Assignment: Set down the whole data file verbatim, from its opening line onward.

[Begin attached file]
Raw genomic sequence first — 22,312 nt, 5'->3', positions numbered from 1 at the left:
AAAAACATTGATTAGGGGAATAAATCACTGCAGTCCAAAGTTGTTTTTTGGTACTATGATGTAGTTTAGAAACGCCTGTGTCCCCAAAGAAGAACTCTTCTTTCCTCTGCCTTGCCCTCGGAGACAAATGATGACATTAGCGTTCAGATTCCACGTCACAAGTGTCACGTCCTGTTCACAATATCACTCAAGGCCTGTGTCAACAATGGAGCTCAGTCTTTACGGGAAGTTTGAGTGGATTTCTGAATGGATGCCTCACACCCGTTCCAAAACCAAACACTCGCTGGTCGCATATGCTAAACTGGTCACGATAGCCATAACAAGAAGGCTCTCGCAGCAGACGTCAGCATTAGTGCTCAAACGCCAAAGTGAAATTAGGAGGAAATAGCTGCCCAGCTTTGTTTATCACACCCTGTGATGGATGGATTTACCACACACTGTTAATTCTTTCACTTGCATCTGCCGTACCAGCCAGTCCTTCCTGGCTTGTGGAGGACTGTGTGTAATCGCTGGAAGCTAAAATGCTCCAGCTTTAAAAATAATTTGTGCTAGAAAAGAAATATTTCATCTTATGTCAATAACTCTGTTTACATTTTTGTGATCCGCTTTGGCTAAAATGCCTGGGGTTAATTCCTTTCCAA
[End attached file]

Raw genomic sequence first — 22,312 nt, 5'->3', positions numbered from 1 at the left:
AAAAACATTGATTAGGGGAATAAATCACTGCAGTCCAAAGTTGTTTTTTGGTACTATGATGTAGTTTAGAAACGCCTGTGTCCCCAAAGAAGAACTCTTCTTTCCTCTGCCTTGCCCTCGGAGACAAATGATGACATTAGCGTTCAGATTCCACGTCACAAGTGTCACGTCCTGTTCACAATATCACTCAAGGCCTGTGTCAACAATGGAGCTCAGTCTTTACGGGAAGTTTGAGTGGATTTCTGAATGGATGCCTCACACCCGTTCCAAAACCAAACACTCGCTGGTCGCATATGCTAAACTGGTCACGATAGCCATAACAAGAAGGCTCTCGCAGCAGACGTCAGCATTAGTGCTCAAACGCCAAAGTGAAATTAGGAGGAAATAGCTGCCCAGCTTTGTTTATCACACCCTGTGATGGATGGATTTACCACACACTGTTAATTCTTTCACTTGCATCTGCCGTACCAGCCAGTCCTTCCTGGCTTGTGGAGGACTGTGTGTAATCGCTGGAAGCTAAAATGCTCCAGCTTTAAAAATAATTTGTGCTAGAAAAGAAATATTTCATCTTATGTCAATAACTCTGTTTACATTTTTGTGATCCGCTTTGGCTAAAATGCCTGGGGTTAATTCCTTTCCAA